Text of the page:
The spiral blankie is finished, yay!

I finished the blanket for Emily’s shop! Check out how blocking improves things! Oh, it’s like a magic trick! When I was a new knitter, I thought that blocking was a useless step, but now that I’m more experienced, I know better. I look forward to blocking from the very first cast-on stitch.

Before –

After –
…no… blocking didn’t change the color of the yarn. The conditions and lighting were different on the different days in which I took the photos. The color stayed the same. This “after” photo seems to have a more realistic color, but all pix of this spiral blankie are a bit off, color-wise.

OK, so I took a better look at these photos, and aside from the color, you can't tell a bit of difference, can you? LOL. OK, here are the differences - the blocked one lies much flatter, the stitches look more even, and the edge lies flat and isn't threatening to fold over. It is also MUCH larger - it grew more than 5 inches in diameter. The drape is much improved, too.

All in all - blocking works wonders and your work will look SO much better blocked. So, if you are a new knitter, trust me - block it! Also, if you are a new knitter, know this - you should block your swatches. Keep in mind that this small blanket grew 5+ inches in diameter - imagine how your project will look if you are taking your gauge measurements from an unwashed/unblocked swatch? Oh, it makes me shudder to contemplate such horrors!

Edging –

Chart for edging – (Yes, I’m still all charged up about this chart maker! It’s wonderful!)

This is a very simple garter stitch lace edging. So simple, yet so effective.

I finished this blankie with about 3 feet of yarn left over. This is how I performed such miracles – first of all, I didn’t ball up the yarn, but I left it in a skein. I don’t know why I did this, as I generally ball yarn, but these skeins are rather small, and why not. I have a floor lamp next to my Knitting Throne, and I just looped the yarn over one of the lamps and knitted away.

When I felt that it was time to put on the edging, I stopped and counted the number of loops left in the skein. I took this number, and divided it by 8 to calculate the number of loops per segment. Then, I divided the number of stitches per segment by this number to calculate the number of stitches per loop. Get it?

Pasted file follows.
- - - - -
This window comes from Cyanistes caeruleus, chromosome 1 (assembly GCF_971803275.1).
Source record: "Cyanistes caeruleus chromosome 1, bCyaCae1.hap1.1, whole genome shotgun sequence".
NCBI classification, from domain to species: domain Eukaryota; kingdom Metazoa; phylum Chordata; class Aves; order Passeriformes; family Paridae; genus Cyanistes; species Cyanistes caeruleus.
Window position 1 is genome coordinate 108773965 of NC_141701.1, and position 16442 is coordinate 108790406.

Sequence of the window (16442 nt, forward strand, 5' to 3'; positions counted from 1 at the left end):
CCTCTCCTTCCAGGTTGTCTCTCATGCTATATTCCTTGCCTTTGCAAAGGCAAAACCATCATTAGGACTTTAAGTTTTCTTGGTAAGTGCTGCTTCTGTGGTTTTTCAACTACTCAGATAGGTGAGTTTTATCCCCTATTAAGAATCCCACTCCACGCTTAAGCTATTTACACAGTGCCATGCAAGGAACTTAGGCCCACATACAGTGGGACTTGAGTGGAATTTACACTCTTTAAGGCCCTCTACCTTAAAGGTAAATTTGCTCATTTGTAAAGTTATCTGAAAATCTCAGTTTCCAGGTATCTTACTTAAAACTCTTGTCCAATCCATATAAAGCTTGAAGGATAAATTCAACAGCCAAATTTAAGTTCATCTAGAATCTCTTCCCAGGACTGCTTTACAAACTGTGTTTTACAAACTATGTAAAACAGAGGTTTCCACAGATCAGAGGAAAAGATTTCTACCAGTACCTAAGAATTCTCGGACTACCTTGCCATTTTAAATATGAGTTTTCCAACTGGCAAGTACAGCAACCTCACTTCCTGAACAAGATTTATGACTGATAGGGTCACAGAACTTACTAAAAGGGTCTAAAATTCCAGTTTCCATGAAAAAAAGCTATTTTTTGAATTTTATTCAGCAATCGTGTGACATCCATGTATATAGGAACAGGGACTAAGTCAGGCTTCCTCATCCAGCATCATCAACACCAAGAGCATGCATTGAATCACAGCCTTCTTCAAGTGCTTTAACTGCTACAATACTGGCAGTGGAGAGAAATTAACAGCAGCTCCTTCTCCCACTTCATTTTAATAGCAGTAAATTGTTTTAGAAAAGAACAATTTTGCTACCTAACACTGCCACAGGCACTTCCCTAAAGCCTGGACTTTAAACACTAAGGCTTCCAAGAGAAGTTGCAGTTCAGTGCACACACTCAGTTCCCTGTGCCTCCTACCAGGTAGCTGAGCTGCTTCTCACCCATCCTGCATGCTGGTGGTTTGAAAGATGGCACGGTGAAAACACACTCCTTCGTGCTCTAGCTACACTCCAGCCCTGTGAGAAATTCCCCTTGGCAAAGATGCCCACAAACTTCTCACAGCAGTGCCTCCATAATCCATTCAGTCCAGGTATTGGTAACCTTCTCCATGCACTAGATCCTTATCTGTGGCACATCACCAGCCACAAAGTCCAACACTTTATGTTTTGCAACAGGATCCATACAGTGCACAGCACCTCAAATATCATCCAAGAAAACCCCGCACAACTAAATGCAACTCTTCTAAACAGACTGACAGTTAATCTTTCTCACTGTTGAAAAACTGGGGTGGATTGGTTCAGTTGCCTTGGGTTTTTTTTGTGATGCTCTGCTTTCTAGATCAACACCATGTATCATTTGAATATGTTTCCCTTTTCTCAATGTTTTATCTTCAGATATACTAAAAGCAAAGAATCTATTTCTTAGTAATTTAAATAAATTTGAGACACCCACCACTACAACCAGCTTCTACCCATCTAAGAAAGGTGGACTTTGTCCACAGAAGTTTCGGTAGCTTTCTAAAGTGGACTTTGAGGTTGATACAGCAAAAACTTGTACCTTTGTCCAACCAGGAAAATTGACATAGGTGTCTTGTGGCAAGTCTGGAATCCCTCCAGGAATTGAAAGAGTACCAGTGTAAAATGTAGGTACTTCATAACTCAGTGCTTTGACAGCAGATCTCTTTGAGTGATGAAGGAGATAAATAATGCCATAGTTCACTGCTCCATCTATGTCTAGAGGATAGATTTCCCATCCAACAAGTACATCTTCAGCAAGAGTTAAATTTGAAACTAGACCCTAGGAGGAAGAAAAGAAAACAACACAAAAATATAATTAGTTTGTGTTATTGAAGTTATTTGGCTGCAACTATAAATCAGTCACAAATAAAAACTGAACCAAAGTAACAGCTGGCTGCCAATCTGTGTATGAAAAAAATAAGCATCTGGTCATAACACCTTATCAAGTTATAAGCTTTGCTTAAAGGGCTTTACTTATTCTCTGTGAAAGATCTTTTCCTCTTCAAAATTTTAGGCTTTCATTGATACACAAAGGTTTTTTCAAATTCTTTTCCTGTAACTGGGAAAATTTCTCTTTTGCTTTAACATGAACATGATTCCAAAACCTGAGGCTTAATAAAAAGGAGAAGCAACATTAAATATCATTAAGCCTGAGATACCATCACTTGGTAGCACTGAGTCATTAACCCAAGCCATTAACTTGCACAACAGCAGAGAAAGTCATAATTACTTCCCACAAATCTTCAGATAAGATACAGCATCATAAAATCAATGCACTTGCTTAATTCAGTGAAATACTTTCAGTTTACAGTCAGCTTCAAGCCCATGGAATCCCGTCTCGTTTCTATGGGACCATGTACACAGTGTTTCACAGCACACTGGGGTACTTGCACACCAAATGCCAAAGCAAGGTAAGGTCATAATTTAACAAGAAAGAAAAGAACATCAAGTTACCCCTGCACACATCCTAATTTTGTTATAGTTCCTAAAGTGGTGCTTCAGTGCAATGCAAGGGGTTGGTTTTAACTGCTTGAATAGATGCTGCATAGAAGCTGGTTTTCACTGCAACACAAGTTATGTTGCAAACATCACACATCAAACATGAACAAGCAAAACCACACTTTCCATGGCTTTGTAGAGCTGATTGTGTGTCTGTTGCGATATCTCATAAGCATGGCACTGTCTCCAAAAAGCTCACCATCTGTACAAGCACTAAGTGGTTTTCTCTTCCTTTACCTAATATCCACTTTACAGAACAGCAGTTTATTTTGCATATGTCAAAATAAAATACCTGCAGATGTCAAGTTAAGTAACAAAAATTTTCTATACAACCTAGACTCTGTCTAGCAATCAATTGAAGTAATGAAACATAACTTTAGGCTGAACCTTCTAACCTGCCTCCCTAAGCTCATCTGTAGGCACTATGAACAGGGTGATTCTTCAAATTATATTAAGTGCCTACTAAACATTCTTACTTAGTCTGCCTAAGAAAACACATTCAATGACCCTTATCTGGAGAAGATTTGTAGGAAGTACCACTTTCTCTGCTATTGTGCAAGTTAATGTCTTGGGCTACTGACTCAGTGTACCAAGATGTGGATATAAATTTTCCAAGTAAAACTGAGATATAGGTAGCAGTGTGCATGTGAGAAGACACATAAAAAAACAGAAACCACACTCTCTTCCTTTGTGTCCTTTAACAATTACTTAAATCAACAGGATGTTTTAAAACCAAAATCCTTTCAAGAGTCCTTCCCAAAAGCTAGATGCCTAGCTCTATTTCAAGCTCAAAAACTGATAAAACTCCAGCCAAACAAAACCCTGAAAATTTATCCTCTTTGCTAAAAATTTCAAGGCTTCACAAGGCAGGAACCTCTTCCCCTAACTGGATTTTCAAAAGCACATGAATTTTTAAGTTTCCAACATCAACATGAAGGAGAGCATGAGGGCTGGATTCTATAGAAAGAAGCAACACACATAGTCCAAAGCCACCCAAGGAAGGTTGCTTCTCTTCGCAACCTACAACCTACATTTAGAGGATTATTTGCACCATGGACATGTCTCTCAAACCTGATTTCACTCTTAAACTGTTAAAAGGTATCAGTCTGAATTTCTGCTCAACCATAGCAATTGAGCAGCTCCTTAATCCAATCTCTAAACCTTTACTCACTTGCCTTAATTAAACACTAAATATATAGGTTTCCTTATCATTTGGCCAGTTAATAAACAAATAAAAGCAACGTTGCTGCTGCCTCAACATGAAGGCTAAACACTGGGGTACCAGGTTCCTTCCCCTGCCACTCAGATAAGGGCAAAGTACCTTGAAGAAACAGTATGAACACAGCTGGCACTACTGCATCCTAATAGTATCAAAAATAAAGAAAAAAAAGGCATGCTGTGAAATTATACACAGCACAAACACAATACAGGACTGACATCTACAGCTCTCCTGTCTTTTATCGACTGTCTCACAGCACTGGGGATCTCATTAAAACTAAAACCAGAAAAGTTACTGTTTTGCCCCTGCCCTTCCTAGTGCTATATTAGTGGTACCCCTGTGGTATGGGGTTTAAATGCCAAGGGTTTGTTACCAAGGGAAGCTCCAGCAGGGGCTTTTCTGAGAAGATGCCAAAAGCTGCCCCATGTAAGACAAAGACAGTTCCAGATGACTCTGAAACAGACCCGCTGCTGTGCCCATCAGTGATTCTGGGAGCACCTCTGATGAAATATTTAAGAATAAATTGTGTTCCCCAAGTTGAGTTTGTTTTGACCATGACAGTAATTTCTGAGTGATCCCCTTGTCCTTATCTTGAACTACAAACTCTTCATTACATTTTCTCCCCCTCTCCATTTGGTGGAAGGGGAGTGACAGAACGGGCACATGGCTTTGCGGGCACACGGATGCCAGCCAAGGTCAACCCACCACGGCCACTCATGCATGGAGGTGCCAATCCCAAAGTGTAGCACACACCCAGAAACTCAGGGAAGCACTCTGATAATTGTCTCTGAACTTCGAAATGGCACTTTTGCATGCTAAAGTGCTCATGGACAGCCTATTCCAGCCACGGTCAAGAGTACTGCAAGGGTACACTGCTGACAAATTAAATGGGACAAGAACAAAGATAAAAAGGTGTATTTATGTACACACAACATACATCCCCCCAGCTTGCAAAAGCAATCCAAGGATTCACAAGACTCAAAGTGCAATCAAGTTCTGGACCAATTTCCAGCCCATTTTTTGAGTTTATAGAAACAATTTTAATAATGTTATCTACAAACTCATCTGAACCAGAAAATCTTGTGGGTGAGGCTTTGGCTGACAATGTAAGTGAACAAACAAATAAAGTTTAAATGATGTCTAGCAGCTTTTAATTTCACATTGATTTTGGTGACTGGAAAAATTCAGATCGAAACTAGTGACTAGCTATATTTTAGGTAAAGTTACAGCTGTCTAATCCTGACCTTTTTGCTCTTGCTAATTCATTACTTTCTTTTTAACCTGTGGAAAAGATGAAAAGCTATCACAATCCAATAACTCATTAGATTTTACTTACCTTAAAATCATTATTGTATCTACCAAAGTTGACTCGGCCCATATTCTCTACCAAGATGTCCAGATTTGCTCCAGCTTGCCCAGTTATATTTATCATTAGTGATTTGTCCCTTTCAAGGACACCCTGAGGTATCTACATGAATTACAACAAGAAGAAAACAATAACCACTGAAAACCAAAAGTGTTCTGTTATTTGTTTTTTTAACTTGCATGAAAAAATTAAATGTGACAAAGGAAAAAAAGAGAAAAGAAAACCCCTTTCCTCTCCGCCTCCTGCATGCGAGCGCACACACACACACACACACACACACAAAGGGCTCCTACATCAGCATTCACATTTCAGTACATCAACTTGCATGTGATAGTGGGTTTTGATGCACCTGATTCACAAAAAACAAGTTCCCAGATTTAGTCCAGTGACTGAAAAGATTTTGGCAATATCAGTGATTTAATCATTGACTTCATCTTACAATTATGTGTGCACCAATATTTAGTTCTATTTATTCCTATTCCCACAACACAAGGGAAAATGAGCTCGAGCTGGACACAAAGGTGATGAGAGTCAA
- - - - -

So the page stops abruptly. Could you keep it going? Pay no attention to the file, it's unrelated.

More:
After all of my figuring, and allowing myself some room, I allowed myself 6 stitches per loop. So, I unlooped 2 loops, and practiced different bind-off edgings over 12 stitches, and experimented until I came up with an edging which took up this much yarn.. My calculations proved pretty accurate, but I was kinda worried, there towards the end. Gulp. But, it all worked out and I’m very happy.

It’s pretty easy to make up these edgings as you go along, and you can make the edging as wide or as narrow as you like. This blankie would look very nice with a plain garter stitch edging, but I decided to throw in a yarn over for fun.

Ahhhh – I just love this pattern! So simple and so… ahhhh…..

This is the perfect beginner project. It’s really easy, and just look at how wonderful it comes out! My teenaged son proclaims it, “Mesmerizing…” LOL.

In March, I’ll teach a class on how to knit this blanket. Sign up now! Contact me at for more information. In this class, we’ll discuss the math of the start-from-the-center-and-knit-outwards-flat-item, and we’ll learn different increases and decreases. We’ll also learn how to make a lace cast off, and we’ll take a look at different ways of casting on for the center. This is a very easy project, but there are so many different things to learn!

There’s still room in my Baby Surprise Class! Contact me for details.

1 comment:

Pensguys said...

I don't know if my last commented posted, but I said your blanket is BEAUTIFUL!!!!

And that I could tell it had been block because the holes looked more open.

Wish I could take your classes!